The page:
- Over the past three years, SportingNews online revenues have shifted dramatically from 90% ad sales, to 50% ad sales and 50% “non-ad sources” the majority of which are subscription sales. Syndication and licensing are a small under 10% slice, and bookstore sales of digital and printed docs are another small slice.

- They’ve done lots of price testing on their eDocs (PDFs) and subscription offers, including emailing surveys to registered members and testing prices on live offers. Results have shown they can charge a variety of prices for content. Some products are $5 and others as high as $39. Publishers who just pick a price that sounds good and use it uniformly across the board may be losing out.

- Bundled offers are working well. For example, SportingNews offers three different products for NFL fans, including a pre-season countdown, a “draft central” kit and “pro football matchups” which you can buy separately or bundled together for a discount.

On the other hand, SportingNews is not offering a mega-bundle of everything they sell, mainly because Jason says the price would be too high to be sexy to prospects (at a certain point it’s easier to sell several small things than one big one), and because baseball and football fans don’t overlap all that much.

- While news itself is lower value online, Jason says because SpsortingNews’ editors get it online so quickly, it’s worth the subscription fee to people. The value in that marketplace is the speed.

- Open and response rates to team-specific newsletters blow more generic newsletters out of the water. It can be worth the extra investment to create separate newsletters for each marketplace slice.

- Although SportingNews has enormous offline presence (4.5 million print magazine readers, and 13 million radio show listeners), the Web site with “close to 3 million registered users” is definitely reaching some different people. There’s less overlap than you might think. Jason says, “A very, very high percent of Web users we’re introducing to the magazine and providing a lot of benefit.” The site is a good print sub feeder.

- Just like every publisher I’ve talked to, Jason is ready, willing and able to sell ads by the daypart, but no one has bought any yet. He can’t understand why not, “There’s no question if you’re a beer or pizza company, you should advertise just before the game starts.” I agree, but the only mention of daypart sales I’ve ever been able to find online is in search marketing PPCs. (If you know of another example, email me!)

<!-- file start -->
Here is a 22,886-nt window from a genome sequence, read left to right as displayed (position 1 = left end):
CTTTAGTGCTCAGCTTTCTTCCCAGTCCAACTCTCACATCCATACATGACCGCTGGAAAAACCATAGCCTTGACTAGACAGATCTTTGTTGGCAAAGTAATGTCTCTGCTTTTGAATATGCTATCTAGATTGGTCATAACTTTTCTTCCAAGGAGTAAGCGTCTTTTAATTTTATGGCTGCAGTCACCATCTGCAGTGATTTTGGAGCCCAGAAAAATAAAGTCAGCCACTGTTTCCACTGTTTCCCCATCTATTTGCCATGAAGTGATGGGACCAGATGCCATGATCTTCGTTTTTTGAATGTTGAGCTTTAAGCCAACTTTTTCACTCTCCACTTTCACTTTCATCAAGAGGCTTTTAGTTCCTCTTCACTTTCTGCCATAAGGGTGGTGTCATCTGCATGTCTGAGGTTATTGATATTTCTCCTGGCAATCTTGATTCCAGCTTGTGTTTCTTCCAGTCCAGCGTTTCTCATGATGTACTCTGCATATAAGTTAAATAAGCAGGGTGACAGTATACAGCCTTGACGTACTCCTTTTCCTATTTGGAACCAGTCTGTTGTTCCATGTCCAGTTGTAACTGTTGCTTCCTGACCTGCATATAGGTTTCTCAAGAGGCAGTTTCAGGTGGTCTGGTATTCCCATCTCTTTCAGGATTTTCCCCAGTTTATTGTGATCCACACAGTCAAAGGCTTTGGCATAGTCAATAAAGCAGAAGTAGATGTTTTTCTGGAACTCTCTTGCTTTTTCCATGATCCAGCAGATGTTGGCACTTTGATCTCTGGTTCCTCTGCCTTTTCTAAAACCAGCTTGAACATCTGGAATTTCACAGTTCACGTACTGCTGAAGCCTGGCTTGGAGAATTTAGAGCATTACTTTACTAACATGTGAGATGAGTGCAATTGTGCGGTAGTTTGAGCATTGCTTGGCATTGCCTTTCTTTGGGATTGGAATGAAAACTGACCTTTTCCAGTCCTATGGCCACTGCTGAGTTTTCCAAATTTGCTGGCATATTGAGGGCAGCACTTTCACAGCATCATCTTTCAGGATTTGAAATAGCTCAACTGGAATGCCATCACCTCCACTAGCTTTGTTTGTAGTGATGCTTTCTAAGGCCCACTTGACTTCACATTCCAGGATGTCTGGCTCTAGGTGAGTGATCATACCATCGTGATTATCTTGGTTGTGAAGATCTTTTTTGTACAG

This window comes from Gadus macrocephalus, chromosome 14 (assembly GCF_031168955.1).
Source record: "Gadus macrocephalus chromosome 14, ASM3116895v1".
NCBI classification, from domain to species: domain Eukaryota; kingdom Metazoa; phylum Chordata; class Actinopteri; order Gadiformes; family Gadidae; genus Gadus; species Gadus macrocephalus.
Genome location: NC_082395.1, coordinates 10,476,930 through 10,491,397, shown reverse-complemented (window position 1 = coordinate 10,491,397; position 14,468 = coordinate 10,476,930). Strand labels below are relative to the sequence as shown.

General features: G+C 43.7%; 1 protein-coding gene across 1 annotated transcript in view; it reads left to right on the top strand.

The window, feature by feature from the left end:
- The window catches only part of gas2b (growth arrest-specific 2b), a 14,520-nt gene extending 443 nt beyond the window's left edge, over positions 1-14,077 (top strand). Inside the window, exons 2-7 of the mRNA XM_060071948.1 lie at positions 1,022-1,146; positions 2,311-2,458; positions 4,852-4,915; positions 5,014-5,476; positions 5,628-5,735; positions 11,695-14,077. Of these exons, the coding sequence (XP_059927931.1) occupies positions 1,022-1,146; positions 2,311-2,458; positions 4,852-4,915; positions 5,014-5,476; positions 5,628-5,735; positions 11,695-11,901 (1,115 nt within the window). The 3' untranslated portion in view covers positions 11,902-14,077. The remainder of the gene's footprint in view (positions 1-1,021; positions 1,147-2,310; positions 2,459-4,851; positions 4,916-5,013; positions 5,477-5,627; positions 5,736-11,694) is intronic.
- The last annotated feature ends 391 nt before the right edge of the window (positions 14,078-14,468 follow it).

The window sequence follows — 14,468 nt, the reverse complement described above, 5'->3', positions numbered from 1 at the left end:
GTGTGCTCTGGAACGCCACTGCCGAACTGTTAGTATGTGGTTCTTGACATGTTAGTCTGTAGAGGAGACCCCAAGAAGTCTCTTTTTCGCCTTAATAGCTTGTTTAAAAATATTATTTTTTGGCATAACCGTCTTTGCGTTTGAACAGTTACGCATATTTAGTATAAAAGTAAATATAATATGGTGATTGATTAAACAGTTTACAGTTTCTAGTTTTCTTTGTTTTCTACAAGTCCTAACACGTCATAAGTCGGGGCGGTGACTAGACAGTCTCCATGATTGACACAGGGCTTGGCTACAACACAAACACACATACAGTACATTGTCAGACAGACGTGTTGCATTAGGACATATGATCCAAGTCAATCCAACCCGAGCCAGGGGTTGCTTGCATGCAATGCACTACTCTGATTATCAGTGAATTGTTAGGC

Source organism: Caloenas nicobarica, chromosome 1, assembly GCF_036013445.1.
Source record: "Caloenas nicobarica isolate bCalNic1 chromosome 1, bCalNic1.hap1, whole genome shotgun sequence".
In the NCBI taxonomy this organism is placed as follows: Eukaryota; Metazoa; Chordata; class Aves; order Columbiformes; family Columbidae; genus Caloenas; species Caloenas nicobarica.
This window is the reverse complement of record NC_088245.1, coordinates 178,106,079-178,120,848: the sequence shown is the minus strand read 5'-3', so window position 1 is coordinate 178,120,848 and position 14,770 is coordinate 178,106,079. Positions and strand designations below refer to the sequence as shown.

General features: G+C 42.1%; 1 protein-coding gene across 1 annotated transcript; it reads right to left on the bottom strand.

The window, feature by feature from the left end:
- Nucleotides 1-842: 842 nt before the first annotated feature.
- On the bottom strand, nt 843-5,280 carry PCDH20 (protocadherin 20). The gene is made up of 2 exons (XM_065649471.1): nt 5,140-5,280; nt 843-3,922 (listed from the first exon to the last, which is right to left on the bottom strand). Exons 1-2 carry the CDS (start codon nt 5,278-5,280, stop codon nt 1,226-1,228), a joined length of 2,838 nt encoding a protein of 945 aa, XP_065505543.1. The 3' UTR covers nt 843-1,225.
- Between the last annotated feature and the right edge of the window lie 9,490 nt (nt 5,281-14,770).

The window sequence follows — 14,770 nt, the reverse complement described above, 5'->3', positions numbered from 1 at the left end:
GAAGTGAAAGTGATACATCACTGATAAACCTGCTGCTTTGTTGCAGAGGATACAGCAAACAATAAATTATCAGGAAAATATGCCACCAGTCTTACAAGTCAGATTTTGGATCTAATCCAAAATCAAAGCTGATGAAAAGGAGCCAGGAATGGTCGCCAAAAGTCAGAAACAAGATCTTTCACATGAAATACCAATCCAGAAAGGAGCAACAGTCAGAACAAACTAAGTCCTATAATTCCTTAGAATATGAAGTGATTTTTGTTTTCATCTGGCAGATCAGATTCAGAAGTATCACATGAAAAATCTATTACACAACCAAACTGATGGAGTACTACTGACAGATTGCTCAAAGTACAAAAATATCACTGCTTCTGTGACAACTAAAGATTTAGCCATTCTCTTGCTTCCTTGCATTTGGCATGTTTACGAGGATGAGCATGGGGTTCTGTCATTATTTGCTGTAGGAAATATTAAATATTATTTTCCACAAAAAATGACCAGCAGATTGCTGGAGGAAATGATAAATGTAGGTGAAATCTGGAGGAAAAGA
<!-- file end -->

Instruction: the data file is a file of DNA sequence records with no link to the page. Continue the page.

- Also following a distinct trend I’ve noticed, Jason firmly limits the site’s email list rentals to sponsors. He doesn’t want to wear out his brand’s welcome in the in-box, and only allows about two rentals per month. He says open rates are distinctly better for names that have been on the site and/or registered recently. This might seem like a “duh” but in my experience most email renters don’t think to ask about recency segmentation when they buy.

- I think of SportingNews as “Mikey” in that old Life Cereal TV ad (you know the one, “Let Mikey try it. Mikey will eat anything”) because it seems like whenever I hear about a neat new online publishing format, SportingNews is inevitably mentioned in the press release as one of the beta testers.

I asked how the tests, especially their ActiveBuddy IM test and their Serence NewsKlip, and of course their wireless news distribution.

While Jason was positive about usership for all of these, recipients love them, he said of all three, “How we execute on that to make money is the part we haven’t done yet.”

No matter how cool tech is, you gotta have a biz model to make it work.

http://www.sportingnews.com

http://www.activebuddy.com

http://www.serence.com/site.php

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Anne Holland

Strange But True: Editor Forced to Resign Blog

April 24th, 2003

It’s long been accepted that if you are a publishing company, your writers and editors will moonlight doing various freelance
articles, writing the great American novel, or perhaps blog. As long as it doesn’t cut into actual daylight working time, or help your direct competition, nobody cares.

Except the proud and wonderful Hartford Courant newspaper who are being remarkably silly. You may ask: For whom the Blog tolls? It tolls for thee.

http://www.denishorgan.com

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Anne Holland

Warning: Text-Heavy Sites Being Hijacked

April 24th, 2003

Matt Mickiewicz at SitePoint just emailed his readers that his site has been the victim of a content hijacking scheme by an online casino. The Casino spidered his site, sucked up all the text, planting a replica of it elsewhere and then took advantage of all the traffic that came pouring in when search engines such as Google began picking up the site and mentioning it in organic (free) listings. He warns that “Text heavy sites are most at risk. The easiest way to know if you’ve been a victim? Run a [Google] search on some of your page titles with quotes around them.”

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Anne Holland

How Great Branding Can Kick You in the Teeth

April 10th, 2003